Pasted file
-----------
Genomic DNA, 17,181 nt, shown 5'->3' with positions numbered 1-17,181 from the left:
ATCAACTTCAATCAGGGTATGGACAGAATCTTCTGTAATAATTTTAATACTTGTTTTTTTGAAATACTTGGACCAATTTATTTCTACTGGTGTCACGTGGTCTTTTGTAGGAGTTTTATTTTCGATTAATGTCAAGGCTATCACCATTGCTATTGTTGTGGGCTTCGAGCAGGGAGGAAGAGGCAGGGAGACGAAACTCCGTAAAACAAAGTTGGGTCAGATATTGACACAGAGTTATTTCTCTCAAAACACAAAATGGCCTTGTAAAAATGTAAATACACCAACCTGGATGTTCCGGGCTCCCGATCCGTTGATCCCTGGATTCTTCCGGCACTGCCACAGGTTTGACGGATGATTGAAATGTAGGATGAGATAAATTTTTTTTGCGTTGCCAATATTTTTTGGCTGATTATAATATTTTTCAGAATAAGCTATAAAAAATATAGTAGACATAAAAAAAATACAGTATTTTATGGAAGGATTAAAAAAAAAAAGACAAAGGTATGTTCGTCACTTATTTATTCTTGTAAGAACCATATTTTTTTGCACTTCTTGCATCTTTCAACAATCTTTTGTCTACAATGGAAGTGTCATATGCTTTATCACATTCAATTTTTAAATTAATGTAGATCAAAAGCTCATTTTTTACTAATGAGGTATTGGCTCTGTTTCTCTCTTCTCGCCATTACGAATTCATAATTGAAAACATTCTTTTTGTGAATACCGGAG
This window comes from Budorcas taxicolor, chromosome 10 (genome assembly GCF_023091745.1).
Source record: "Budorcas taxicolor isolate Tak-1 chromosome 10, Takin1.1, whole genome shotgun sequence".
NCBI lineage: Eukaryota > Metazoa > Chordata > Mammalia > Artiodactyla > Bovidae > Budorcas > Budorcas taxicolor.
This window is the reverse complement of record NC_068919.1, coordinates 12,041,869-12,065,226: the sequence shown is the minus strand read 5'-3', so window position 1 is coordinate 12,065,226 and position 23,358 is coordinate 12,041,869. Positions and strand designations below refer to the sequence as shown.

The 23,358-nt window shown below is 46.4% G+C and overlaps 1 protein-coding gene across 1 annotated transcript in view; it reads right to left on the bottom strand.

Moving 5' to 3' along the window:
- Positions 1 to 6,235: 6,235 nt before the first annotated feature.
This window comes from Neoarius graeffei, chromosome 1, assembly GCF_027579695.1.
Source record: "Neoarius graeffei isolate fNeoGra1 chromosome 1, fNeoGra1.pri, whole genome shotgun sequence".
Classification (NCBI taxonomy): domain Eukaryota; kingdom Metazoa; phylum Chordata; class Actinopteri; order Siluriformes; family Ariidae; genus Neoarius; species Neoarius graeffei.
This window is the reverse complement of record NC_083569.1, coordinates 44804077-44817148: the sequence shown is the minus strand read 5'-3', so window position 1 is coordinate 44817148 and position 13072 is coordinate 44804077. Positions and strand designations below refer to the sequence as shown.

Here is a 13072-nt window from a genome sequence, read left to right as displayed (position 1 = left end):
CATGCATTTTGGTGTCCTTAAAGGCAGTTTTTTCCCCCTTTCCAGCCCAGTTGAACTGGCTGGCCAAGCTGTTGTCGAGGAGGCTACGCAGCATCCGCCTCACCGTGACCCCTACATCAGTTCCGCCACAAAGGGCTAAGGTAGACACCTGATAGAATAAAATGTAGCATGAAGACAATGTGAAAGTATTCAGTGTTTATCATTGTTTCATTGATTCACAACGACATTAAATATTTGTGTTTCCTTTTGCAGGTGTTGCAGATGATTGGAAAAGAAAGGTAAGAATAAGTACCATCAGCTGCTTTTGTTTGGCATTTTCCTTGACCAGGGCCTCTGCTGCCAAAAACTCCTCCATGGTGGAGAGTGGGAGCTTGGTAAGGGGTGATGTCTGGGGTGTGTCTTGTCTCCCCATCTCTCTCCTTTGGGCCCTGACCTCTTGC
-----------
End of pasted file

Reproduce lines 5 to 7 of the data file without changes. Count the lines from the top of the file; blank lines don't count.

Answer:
NCBI lineage: Eukaryota > Metazoa > Chordata > Mammalia > Artiodactyla > Bovidae > Budorcas > Budorcas taxicolor.
This window is the reverse complement of record NC_068919.1, coordinates 12,041,869-12,065,226: the sequence shown is the minus strand read 5'-3', so window position 1 is coordinate 12,065,226 and position 23,358 is coordinate 12,041,869. Positions and strand designations below refer to the sequence as shown.

The 23,358-nt window shown below is 46.4% G+C and overlaps 1 protein-coding gene across 1 annotated transcript in view; it reads right to left on the bottom strand.